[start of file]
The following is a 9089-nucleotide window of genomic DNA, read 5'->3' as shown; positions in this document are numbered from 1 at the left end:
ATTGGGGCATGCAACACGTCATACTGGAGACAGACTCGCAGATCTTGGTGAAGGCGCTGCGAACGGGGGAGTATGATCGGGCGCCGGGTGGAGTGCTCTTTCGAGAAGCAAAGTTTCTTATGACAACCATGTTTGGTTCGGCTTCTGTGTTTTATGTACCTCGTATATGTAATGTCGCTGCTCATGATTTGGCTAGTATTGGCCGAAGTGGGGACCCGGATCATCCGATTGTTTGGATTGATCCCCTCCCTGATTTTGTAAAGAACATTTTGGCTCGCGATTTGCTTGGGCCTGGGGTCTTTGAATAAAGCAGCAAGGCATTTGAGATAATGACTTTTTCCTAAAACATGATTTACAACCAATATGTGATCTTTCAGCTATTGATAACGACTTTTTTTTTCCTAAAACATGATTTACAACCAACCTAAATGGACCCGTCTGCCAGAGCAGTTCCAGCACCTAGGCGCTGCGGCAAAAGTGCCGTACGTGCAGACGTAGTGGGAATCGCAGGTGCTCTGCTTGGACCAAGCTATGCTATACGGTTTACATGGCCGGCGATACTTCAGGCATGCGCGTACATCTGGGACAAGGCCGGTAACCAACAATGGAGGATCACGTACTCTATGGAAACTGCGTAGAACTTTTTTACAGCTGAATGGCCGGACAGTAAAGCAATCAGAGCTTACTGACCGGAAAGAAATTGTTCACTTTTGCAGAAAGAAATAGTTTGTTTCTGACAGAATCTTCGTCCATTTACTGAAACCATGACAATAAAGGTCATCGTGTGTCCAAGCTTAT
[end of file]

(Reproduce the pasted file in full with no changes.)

The following is a 9089-nucleotide window of genomic DNA, read 5'->3' as shown; positions in this document are numbered from 1 at the left end:
ATTGGGGCATGCAACACGTCATACTGGAGACAGACTCGCAGATCTTGGTGAAGGCGCTGCGAACGGGGGAGTATGATCGGGCGCCGGGTGGAGTGCTCTTTCGAGAAGCAAAGTTTCTTATGACAACCATGTTTGGTTCGGCTTCTGTGTTTTATGTACCTCGTATATGTAATGTCGCTGCTCATGATTTGGCTAGTATTGGCCGAAGTGGGGACCCGGATCATCCGATTGTTTGGATTGATCCCCTCCCTGATTTTGTAAAGAACATTTTGGCTCGCGATTTGCTTGGGCCTGGGGTCTTTGAATAAAGCAGCAAGGCATTTGAGATAATGACTTTTTCCTAAAACATGATTTACAACCAATATGTGATCTTTCAGCTATTGATAACGACTTTTTTTTTCCTAAAACATGATTTACAACCAACCTAAATGGACCCGTCTGCCAGAGCAGTTCCAGCACCTAGGCGCTGCGGCAAAAGTGCCGTACGTGCAGACGTAGTGGGAATCGCAGGTGCTCTGCTTGGACCAAGCTATGCTATACGGTTTACATGGCCGGCGATACTTCAGGCATGCGCGTACATCTGGGACAAGGCCGGTAACCAACAATGGAGGATCACGTACTCTATGGAAACTGCGTAGAACTTTTTTACAGCTGAATGGCCGGACAGTAAAGCAATCAGAGCTTACTGACCGGAAAGAAATTGTTCACTTTTGCAGAAAGAAATAGTTTGTTTCTGACAGAATCTTCGTCCATTTACTGAAACCATGACAATAAAGGTCATCGTGTGTCCAAGCTTAT